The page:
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Court legal adviser Court clerk, assistant to justices' clerk

Court legal advisers are trained lawyers who advise magistrates and district judges about the law.

Salary, a pound sign Salary: £20,500 to £43,000 average per year
Hours, a clock face Hours: 35 to 40 per week

1. Entry requirements

To work as a legal adviser, you must be a fully qualified solicitor or barrister.

Previous experience as a magistrate could help you get a job.

You'll need a background check from the Disclosure and Barring Service (DBS)

2. Skills required

You'll need:

  • the ability to explain complex laws and procedures
  • excellent presentation, IT and organisational skills
  • problem-solving skills and the ability to adapt quickly to change

3. What you'll do

You'll be employed by HM Courts & Tribunals Service (HMCTS) to work in magistrates' courts.

Your day-to-day tasks could include:

  • managing court schedules to make the best use of time and resources
  • preparing for court sessions and making sure evidence is ready
  • advising magistrates on the law and procedures
  • making sure defendants understand how the court works
  • reading charges to the court
  • identifying and researching legal issues during hearings
  • helping with the decision-making process using a formal method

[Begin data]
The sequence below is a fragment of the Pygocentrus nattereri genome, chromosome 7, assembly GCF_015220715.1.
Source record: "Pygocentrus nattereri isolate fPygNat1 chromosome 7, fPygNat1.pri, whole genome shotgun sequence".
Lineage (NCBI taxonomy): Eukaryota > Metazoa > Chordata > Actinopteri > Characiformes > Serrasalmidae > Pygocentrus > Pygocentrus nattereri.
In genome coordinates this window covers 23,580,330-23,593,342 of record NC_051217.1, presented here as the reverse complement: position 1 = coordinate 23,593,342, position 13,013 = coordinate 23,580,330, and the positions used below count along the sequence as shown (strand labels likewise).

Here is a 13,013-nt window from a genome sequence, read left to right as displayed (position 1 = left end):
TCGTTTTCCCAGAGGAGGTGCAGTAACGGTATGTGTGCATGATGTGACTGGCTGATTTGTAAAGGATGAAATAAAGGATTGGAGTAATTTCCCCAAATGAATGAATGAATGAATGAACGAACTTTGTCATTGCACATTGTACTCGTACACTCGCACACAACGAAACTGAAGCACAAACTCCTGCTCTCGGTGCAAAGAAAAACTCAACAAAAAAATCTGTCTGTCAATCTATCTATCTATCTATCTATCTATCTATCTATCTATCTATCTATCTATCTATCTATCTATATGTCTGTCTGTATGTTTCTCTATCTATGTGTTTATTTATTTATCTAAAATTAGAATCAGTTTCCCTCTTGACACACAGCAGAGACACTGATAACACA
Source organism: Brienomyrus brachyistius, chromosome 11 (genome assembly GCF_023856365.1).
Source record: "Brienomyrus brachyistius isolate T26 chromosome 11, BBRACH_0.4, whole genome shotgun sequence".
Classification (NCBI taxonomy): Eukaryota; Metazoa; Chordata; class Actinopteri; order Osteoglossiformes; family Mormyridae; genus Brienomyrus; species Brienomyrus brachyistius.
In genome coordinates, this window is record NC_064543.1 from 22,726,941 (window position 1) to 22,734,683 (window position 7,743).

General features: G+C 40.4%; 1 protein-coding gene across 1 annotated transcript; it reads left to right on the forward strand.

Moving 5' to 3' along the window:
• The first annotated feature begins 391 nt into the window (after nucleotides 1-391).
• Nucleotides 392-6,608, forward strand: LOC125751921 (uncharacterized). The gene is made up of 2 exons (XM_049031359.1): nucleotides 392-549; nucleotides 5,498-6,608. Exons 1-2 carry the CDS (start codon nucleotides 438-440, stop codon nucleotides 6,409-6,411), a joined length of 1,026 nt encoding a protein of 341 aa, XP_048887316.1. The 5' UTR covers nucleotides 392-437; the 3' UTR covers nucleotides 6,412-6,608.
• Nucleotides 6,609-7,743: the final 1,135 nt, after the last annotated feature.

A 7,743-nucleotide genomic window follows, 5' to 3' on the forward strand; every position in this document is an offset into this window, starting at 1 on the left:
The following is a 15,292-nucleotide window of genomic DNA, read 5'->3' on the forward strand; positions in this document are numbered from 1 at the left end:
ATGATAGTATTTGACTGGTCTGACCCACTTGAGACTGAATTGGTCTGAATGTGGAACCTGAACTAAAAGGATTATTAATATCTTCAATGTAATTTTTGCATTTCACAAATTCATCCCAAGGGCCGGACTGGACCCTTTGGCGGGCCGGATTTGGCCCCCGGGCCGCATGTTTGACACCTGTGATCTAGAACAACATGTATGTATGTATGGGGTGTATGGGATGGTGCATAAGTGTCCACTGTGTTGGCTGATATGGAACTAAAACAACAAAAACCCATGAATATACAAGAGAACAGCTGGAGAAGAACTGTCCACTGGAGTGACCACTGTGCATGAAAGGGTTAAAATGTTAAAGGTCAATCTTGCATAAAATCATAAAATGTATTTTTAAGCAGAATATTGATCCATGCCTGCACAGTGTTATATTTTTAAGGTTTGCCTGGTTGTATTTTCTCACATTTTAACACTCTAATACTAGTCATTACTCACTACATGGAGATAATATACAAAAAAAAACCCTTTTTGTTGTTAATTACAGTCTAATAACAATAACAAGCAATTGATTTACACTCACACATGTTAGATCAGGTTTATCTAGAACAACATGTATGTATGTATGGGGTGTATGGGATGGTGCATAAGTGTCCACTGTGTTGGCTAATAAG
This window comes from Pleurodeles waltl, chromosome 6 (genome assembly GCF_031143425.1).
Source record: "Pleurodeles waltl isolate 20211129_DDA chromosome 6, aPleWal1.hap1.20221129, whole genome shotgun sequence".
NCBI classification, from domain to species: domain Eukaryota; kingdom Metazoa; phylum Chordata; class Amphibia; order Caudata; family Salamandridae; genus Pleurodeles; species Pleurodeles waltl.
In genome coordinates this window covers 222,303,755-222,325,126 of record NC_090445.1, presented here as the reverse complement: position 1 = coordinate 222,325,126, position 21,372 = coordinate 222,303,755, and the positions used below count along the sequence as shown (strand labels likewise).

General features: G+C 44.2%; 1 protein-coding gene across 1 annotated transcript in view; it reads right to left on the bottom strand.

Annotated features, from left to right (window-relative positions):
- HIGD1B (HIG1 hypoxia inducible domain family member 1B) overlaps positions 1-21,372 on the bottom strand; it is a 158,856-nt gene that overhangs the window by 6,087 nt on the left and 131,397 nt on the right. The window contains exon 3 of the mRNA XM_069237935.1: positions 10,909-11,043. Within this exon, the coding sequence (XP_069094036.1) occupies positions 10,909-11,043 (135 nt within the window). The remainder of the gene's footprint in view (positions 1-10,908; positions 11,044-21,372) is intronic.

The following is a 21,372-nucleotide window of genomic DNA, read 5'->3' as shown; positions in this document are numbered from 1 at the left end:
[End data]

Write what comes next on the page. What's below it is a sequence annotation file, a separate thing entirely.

• training administrative staff and magistrates

4. Salary

Starter: £20,500 to £29,000

Experienced: £30,000 to £43,000

These figures are a guide.

5. Working hours, patterns and environment

You'll work standard office hours, Monday to Friday.

You'll work at a magistrates' court and spend your time in court rooms and offices. You may need to work from several courts in a particular area.

6. Career path and progression

The legal adviser career structure has 5 levels, known as tiers. On any tier, you could become a mentor. To move up, you'll need to prove your ability in your current role.

With 5 years' experience, you could become a deputy district judge or district judge (magistrates' courts). With more experience, you could become a justices' clerk (running several courts).

You could also apply for legal and non-legal secondments within the wider departments of HMCTS, the Ministry of Justice and other government agencies.

Another option is to move into private practice as a solicitor or barrister, or join the Crown Prosecution Service as a crown prosecutor or crown advocate.

The Bar Council and The Law Society have more information on careers in law.

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Last updated: 14 September 2017